ORONO, Maine — After years of painstaking research, scientists and fishermen have made substantial progress in learning how to grow seaweed, oysters, mussels, salmon and other marine species along the coast of Maine.

Now, with $20 million in funding from the National Science Foundation, the state’s aquaculture industry stands to learn more about the ecological and economic factors that can help it grow more and stay sustainable.

The $20 million foundation grant awarded to the University of Maine will establish a new network of Maine aquaculture and marine research institutions, UMaine officials indicated Wednesday in a prepared statement. The collaborative partnership, consisting of 10 higher education and research institutions in Maine, will be called the Sustainable Ecological Aquaculture Network, or SEANET. The grant money is intended to fund research and scientific projects for the next five years, according to UMaine officials.

Paul Anderson, director of Maine Sea Grant and the Aquaculture Research Institute at UMaine, will take on the added role as director of SEANET. Anderson said Wednesday that “very little” of the grant will fund infrastructure or husbandry research projects aimed at perfecting methods for getting marine species to reproduce.

Instead, he said, the money will be used to help fund broader economic and ecology research geared toward positioning Maine aquaculture firms in the seafood market and in locations where the environment and communities can support it.

Determining where aquaculture operations are compatible with other marine and waterfront uses and what kind of market demand or opportunities exist for Maine aquaculture products are among the questions the grant will help researchers examine, Anderson said. How aquaculture operations affect water bodies and how aquaculture might be affected by warming oceans or heavier rainfall are also areas of interest to SEANET, he added.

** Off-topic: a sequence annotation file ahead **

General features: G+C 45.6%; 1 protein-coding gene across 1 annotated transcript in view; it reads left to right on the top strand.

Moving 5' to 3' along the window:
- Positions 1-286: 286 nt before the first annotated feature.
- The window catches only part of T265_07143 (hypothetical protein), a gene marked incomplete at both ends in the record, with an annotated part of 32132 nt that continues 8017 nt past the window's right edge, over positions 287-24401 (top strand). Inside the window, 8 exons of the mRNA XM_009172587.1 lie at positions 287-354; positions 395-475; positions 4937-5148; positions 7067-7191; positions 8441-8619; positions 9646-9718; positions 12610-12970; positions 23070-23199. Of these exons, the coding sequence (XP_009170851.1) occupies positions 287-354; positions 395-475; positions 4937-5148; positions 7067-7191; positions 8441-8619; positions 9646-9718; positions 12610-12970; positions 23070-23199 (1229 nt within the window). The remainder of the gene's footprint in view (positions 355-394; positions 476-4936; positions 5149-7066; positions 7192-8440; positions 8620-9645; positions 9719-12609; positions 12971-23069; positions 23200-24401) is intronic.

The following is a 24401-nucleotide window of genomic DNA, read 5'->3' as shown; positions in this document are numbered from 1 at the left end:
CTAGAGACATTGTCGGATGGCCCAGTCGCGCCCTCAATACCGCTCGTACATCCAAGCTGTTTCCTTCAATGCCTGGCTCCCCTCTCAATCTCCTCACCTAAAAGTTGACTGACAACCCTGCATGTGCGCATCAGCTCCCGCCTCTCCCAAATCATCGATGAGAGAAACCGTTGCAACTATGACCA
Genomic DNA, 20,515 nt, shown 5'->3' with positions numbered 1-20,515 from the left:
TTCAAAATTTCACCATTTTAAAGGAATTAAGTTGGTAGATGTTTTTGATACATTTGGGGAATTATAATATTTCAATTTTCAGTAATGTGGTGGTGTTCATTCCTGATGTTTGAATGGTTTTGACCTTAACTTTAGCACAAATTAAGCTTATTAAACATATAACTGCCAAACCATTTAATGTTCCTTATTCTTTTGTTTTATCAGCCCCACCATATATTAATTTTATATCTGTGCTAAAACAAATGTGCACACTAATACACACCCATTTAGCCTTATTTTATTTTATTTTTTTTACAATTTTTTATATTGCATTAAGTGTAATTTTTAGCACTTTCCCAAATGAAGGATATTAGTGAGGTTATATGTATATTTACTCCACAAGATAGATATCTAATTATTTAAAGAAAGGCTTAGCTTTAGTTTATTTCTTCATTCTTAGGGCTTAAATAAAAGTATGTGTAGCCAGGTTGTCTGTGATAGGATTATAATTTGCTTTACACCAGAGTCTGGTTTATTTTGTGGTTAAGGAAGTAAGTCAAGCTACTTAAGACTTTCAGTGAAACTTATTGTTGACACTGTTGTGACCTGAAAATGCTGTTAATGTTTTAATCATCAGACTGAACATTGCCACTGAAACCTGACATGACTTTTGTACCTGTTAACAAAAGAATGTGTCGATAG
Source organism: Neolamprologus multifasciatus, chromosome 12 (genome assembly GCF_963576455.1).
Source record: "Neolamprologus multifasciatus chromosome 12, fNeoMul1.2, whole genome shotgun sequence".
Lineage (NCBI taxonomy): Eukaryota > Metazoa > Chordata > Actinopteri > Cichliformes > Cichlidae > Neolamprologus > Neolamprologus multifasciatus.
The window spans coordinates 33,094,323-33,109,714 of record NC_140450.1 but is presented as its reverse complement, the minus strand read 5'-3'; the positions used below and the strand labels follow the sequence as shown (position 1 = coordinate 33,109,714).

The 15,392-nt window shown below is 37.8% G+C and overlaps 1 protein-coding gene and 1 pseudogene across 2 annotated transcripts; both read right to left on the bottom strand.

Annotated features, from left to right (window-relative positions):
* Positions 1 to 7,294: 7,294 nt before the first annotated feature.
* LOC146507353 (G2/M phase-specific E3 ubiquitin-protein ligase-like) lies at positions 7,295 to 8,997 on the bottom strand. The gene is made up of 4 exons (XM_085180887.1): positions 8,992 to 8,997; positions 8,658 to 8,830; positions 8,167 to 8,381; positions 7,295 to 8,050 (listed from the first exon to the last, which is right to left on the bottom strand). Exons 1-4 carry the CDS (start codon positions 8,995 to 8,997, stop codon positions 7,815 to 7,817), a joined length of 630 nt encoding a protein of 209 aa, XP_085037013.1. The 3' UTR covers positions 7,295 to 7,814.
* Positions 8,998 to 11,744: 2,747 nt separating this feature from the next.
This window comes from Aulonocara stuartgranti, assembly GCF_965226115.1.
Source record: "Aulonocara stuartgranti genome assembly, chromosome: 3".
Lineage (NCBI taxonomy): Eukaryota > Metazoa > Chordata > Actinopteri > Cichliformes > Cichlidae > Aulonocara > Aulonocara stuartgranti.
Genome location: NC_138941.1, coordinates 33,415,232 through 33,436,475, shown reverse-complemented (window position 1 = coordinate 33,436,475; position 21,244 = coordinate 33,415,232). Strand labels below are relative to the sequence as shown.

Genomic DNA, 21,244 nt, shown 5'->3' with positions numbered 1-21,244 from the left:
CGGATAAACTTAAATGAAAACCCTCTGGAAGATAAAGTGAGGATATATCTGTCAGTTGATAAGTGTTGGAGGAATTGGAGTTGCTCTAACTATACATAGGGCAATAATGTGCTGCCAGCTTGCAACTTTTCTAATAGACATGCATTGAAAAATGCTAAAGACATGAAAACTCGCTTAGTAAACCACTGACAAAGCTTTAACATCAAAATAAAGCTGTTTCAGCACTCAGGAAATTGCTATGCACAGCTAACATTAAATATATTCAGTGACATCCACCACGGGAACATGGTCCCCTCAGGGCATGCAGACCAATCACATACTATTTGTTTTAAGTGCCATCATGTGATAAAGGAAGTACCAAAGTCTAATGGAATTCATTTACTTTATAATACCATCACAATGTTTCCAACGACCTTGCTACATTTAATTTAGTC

The funds will enable researchers to explore possible applications for aquaculture products beyond the dinner plate, such as for use in composite materials or medicine, and could pay for the purchase and operation of climatic sensor buoys in coastal waters that will help aquaculture operators keep track of ocean conditions.

“A lot of this will be [focused] around shellfish and seaweed,” Anderson said.

First on the list, he added, is to hire new faculty and to fund research positions to pursue the scientific investigations. He said he expects to hire three new faculty positions at UMaine and one new faculty member at the University of New England in Biddeford.

What kind of projects SEANET first pursues largely will depend on the areas of expertise and experience of the new people brought on board and the collaborative projects that present themselves, he said. The social impact that aquaculture has on coastal communities is expected to be among the topics that are studied.

One research project that Anderson said would make sense to tackle early on would be in the tidal Bagaduce River, where a steep increase in aquaculture projects over the past two years has raised questions about the impact it is having on the watershed and surrounding communities.

“We really do have to take a look at this river and see what it can handle” socially and ecologically, Anderson said. “We really don’t know.”

All four members of Maine’s congressional delegation, plus the presidents of UMaine and UNE, applauded the award of the grant in the prepared statement released Wednesday. Other partners in the network include University of Southern Maine, University of Maine at Machias, Bowdoin College, Maine Maritime Academy, St. Joseph’s College, Southern Maine Community College, Bigelow Laboratory for Ocean Sciences, and Cobscook Community Learning Center.